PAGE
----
Posted by: Loren Coleman on July 27th, 2006
Cryptomundo pal David Pescovitz over at Boing Boing, on July 27, 2006, posts news of the latest beaching of a relative of the ribbonfish and oarfish. These types of fish may infrequently have been mistaken for Sea Serpents.
Huge fish washed up in Oregon
This huge King-of-the-Salmon fish, nearly six feet long, washed up on the shore near Seaside, Oregon last weekend. These rarely-spotted fish, Trachipterus altivelis, usually are found at depths of 1600 feet.
Pescovitz shares more in his blog on this.
Despite such a comparative remark on my part, the appearance of these animals on shore may not be so Sea-Serpent-like in the ocean. From The Field Guide to Lake Monsters, Sea Serpents, and Other Mystery Denizens of the Deep:
There are…very real animals that people might mistake for Sea Serpents…. One is the Oarfish. Reaching lengths of 36 feet (perhaps even 50 feet), this pale silver fish with blue streaks is the longest bony fish in existence. The oarfish is found in subtropical waters and has two long narrow pelvic fins. But aside from its size, the oarfish cannot extend its head above the water, and along its spine is a bright red crest—two factors that reduce the likelihood of misinterpretation as a Sea Serpent. Furthermore, the oarfish spends most of its time swimming in a vertical position, not a horizontal one, as would be expected from a Sea Serpent lookalike.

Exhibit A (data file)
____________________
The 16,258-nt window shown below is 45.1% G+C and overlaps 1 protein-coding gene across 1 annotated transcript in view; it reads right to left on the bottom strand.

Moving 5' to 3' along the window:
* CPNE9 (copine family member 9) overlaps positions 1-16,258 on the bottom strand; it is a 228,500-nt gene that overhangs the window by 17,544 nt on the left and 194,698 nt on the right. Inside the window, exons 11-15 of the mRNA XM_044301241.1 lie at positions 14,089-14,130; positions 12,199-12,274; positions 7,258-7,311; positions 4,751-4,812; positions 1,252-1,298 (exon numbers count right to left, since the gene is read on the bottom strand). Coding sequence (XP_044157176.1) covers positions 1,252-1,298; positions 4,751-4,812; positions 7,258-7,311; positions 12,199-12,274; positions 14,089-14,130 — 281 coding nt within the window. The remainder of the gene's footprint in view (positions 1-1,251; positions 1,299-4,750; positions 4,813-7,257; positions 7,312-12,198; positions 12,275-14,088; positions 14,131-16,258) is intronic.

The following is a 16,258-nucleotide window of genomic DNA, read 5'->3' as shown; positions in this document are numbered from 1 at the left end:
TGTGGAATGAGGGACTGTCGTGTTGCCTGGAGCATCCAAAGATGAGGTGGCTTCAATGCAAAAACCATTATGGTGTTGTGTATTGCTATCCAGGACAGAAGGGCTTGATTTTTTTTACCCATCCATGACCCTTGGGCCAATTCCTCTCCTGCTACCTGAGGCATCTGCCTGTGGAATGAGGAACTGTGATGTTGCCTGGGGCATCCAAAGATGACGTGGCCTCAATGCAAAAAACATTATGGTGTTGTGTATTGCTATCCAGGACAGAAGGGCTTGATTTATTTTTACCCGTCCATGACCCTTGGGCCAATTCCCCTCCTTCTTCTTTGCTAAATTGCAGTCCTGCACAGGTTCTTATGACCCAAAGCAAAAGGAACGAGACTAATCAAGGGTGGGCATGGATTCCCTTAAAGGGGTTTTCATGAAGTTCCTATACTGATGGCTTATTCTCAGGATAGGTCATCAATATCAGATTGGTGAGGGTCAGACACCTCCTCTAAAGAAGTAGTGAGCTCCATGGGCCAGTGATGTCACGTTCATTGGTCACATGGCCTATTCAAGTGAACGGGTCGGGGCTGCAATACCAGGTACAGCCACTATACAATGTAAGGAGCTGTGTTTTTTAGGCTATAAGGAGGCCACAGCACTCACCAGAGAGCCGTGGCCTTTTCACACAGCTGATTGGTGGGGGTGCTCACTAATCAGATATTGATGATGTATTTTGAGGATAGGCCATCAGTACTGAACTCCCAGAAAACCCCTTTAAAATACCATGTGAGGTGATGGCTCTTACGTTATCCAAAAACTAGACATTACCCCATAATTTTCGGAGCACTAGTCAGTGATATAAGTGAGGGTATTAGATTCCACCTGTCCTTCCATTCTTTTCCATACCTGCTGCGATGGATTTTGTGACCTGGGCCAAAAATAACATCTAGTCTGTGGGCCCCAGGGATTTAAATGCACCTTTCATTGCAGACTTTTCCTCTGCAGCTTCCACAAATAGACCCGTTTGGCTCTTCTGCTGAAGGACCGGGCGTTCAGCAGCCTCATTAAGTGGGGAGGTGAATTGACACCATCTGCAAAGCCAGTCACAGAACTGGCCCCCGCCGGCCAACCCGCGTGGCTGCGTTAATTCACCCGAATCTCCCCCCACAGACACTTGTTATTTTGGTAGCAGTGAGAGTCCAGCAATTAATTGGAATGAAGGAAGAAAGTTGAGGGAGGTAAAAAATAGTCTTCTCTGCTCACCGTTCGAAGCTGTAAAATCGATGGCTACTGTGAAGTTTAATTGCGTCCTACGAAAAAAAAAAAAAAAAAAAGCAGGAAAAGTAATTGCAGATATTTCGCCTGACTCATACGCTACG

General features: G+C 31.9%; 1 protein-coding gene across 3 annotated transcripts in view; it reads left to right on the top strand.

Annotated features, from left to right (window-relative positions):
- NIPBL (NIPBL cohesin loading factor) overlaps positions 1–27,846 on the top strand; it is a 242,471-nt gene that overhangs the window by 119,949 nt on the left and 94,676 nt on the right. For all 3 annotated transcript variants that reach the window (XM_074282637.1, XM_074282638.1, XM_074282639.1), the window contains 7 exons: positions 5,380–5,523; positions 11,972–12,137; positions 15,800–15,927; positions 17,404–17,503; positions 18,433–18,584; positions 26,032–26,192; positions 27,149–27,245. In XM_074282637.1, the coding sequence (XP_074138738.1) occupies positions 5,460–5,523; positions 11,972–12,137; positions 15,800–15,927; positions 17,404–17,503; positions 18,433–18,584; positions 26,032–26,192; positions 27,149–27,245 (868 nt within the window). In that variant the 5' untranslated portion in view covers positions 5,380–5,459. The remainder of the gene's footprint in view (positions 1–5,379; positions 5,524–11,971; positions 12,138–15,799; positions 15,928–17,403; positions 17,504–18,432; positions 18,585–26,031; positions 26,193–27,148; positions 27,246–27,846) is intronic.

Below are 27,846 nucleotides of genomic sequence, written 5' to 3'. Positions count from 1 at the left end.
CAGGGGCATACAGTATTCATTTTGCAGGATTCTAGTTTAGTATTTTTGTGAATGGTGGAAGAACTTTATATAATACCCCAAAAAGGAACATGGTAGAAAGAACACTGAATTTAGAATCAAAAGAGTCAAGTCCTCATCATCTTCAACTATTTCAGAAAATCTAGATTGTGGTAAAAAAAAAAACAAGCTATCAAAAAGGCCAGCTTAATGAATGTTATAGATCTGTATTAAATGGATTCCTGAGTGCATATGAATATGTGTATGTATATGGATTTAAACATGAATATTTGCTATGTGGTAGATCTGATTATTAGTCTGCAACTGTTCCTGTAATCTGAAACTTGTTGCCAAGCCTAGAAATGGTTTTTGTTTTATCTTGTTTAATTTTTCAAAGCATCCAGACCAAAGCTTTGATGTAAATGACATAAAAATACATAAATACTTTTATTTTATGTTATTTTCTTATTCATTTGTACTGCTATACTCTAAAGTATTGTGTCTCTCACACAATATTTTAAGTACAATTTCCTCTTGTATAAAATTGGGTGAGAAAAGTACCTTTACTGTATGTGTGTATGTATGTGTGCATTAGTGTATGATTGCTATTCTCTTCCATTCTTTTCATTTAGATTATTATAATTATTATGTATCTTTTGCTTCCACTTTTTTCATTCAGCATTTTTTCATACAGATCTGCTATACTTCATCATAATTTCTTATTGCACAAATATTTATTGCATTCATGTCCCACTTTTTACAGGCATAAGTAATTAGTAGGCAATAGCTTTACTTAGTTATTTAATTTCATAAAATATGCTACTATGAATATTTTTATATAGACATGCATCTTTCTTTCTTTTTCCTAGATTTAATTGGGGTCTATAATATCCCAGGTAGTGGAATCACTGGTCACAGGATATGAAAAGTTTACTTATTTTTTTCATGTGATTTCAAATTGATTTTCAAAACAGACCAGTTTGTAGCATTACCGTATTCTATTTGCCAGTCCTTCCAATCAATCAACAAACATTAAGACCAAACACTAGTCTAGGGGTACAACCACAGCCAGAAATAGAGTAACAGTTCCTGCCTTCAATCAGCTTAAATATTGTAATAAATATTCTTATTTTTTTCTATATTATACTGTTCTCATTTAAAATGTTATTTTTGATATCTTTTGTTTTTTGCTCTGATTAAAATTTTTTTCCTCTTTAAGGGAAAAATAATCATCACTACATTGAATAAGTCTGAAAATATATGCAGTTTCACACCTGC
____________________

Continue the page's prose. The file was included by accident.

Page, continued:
Photos: The full-body and head only images of the actual new beached fish are from the Salem News and Beach Connection. The two older photos with scientists comparing themselves to the length of previously found Trachipterus altivelis are offical United States government public domain photos. I guess you’d do the same thing in a similar situation, right?
Loren Coleman is one of the world’s leading cryptozoologists, some say “the” leading living cryptozoologist. Certainly, he is acknowledged as the current living American researcher and writer who has most popularized cryptozoology in the late 20th and early 21st centuries. Starting his fieldwork and investigations in 1960, after traveling and trekking extensively in pursuit of cryptozoological mysteries, Coleman began writing to share his experiences in 1969. An honorary member of Ivan T. Sanderson’s Society for the Investigation of the Unexplained in the 1970s, Coleman has been bestowed with similar honorary memberships of the North Idaho College Cryptozoology Club in 1983, and in subsequent years, that of the British Columbia Scientific Cryptozoology Club, CryptoSafari International, and other international organizations. He was also a Life Member and Benefactor of the International Society of Cryptozoology (now-defunct). Loren Coleman’s daily blog, as a member of the Cryptomundo Team, served as an ongoing avenue of communication for the ever-growing body of cryptozoo news from 2005 through 2013. He returned as an infrequent contributor beginning Halloween week of 2015. Coleman is the founder in 2003, and current director of the International Cryptozoology Museum in Portland, Maine.